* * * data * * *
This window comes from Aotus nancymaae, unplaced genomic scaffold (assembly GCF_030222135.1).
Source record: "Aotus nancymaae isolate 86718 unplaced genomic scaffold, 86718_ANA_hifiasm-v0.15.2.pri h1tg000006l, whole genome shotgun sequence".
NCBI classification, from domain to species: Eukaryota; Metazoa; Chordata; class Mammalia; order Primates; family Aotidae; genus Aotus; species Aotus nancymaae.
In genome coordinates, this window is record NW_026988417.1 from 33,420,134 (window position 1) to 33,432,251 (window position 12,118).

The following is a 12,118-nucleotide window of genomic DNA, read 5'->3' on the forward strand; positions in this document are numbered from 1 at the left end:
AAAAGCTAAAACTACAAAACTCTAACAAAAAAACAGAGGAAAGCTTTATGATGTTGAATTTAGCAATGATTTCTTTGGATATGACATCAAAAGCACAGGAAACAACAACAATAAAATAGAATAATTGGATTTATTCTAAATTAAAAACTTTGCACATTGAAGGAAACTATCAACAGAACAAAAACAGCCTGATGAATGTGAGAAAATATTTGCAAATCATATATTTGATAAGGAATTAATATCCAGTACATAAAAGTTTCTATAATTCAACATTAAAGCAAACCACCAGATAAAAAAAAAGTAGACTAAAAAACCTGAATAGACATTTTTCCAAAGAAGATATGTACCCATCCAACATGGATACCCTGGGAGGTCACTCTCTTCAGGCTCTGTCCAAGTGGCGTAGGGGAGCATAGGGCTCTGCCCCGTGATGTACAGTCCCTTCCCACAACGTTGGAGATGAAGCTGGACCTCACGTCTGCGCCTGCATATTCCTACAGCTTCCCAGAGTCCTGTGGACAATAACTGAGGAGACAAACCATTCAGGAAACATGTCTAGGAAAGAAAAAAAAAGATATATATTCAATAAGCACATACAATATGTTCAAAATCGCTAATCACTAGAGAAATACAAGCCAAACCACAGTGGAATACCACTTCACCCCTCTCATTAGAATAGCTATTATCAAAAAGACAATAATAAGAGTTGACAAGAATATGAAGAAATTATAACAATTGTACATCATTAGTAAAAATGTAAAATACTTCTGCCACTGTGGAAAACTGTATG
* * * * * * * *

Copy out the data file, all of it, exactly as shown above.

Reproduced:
This window comes from Aotus nancymaae, unplaced genomic scaffold (assembly GCF_030222135.1).
Source record: "Aotus nancymaae isolate 86718 unplaced genomic scaffold, 86718_ANA_hifiasm-v0.15.2.pri h1tg000006l, whole genome shotgun sequence".
NCBI classification, from domain to species: Eukaryota; Metazoa; Chordata; class Mammalia; order Primates; family Aotidae; genus Aotus; species Aotus nancymaae.
In genome coordinates, this window is record NW_026988417.1 from 33,420,134 (window position 1) to 33,432,251 (window position 12,118).

The following is a 12,118-nucleotide window of genomic DNA, read 5'->3' on the forward strand; positions in this document are numbered from 1 at the left end:
AAAAGCTAAAACTACAAAACTCTAACAAAAAAACAGAGGAAAGCTTTATGATGTTGAATTTAGCAATGATTTCTTTGGATATGACATCAAAAGCACAGGAAACAACAACAATAAAATAGAATAATTGGATTTATTCTAAATTAAAAACTTTGCACATTGAAGGAAACTATCAACAGAACAAAAACAGCCTGATGAATGTGAGAAAATATTTGCAAATCATATATTTGATAAGGAATTAATATCCAGTACATAAAAGTTTCTATAATTCAACATTAAAGCAAACCACCAGATAAAAAAAAAGTAGACTAAAAAACCTGAATAGACATTTTTCCAAAGAAGATATGTACCCATCCAACATGGATACCCTGGGAGGTCACTCTCTTCAGGCTCTGTCCAAGTGGCGTAGGGGAGCATAGGGCTCTGCCCCGTGATGTACAGTCCCTTCCCACAACGTTGGAGATGAAGCTGGACCTCACGTCTGCGCCTGCATATTCCTACAGCTTCCCAGAGTCCTGTGGACAATAACTGAGGAGACAAACCATTCAGGAAACATGTCTAGGAAAGAAAAAAAAAGATATATATTCAATAAGCACATACAATATGTTCAAAATCGCTAATCACTAGAGAAATACAAGCCAAACCACAGTGGAATACCACTTCACCCCTCTCATTAGAATAGCTATTATCAAAAAGACAATAATAAGAGTTGACAAGAATATGAAGAAATTATAACAATTGTACATCATTAGTAAAAATGTAAAATACTTCTGCCACTGTGGAAAACTGTATG